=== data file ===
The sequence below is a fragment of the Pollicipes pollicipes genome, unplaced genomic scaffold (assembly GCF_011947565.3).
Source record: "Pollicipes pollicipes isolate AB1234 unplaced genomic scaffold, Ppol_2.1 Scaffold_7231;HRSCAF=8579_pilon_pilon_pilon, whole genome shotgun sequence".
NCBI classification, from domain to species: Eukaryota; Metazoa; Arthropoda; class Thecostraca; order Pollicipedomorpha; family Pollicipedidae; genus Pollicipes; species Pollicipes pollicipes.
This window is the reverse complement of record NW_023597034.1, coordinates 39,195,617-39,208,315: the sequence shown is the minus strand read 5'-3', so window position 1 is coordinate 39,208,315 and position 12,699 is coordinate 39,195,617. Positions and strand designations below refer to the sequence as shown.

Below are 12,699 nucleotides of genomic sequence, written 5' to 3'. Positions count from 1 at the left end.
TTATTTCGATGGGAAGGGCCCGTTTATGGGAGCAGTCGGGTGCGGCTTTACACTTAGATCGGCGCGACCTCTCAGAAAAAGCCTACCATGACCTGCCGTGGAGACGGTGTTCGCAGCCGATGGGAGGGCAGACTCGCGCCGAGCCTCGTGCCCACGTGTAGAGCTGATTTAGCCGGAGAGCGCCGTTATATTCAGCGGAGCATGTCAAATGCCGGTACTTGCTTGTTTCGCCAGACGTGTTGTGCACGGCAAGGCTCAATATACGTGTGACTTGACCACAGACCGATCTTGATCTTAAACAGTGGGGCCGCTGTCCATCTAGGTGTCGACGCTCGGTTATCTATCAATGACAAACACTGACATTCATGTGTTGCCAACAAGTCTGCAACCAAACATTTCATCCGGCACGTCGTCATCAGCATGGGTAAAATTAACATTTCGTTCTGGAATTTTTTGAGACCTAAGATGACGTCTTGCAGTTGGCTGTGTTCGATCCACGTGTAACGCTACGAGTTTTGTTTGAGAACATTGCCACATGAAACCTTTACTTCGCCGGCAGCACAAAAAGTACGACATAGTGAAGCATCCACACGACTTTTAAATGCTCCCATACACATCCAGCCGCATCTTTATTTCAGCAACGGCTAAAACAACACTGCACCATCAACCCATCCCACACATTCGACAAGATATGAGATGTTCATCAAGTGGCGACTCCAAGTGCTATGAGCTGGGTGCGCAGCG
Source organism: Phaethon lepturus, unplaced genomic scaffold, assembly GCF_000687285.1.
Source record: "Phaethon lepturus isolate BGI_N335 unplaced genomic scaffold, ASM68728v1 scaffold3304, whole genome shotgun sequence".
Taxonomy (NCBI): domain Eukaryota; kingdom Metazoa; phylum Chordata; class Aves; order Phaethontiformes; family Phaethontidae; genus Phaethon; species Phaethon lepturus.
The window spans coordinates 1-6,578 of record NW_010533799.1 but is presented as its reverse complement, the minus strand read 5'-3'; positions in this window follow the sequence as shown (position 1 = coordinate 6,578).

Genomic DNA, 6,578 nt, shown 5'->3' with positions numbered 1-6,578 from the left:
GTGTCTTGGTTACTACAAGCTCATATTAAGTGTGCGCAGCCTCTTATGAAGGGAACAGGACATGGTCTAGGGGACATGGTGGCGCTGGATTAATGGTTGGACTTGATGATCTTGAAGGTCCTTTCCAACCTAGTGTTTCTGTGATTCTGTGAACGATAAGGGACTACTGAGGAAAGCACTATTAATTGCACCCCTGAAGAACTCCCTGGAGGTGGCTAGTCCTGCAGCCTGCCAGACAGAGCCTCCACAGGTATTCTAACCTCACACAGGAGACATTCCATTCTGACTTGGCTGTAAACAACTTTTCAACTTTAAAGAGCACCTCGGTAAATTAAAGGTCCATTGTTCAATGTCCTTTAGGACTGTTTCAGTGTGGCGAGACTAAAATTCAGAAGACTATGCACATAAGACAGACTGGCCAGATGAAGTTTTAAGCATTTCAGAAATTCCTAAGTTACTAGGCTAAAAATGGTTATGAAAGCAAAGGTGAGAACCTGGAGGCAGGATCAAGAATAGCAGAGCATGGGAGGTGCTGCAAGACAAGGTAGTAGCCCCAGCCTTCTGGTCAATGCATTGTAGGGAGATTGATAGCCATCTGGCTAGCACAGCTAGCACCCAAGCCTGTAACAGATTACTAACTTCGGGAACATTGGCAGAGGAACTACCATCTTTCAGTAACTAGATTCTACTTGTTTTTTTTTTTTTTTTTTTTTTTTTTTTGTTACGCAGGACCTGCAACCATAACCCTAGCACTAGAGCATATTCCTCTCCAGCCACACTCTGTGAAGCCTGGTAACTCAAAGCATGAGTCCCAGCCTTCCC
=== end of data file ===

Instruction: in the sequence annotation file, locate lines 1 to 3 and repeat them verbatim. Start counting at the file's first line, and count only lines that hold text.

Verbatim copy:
The sequence below is a fragment of the Pollicipes pollicipes genome, unplaced genomic scaffold (assembly GCF_011947565.3).
Source record: "Pollicipes pollicipes isolate AB1234 unplaced genomic scaffold, Ppol_2.1 Scaffold_7231;HRSCAF=8579_pilon_pilon_pilon, whole genome shotgun sequence".
NCBI classification, from domain to species: Eukaryota; Metazoa; Arthropoda; class Thecostraca; order Pollicipedomorpha; family Pollicipedidae; genus Pollicipes; species Pollicipes pollicipes.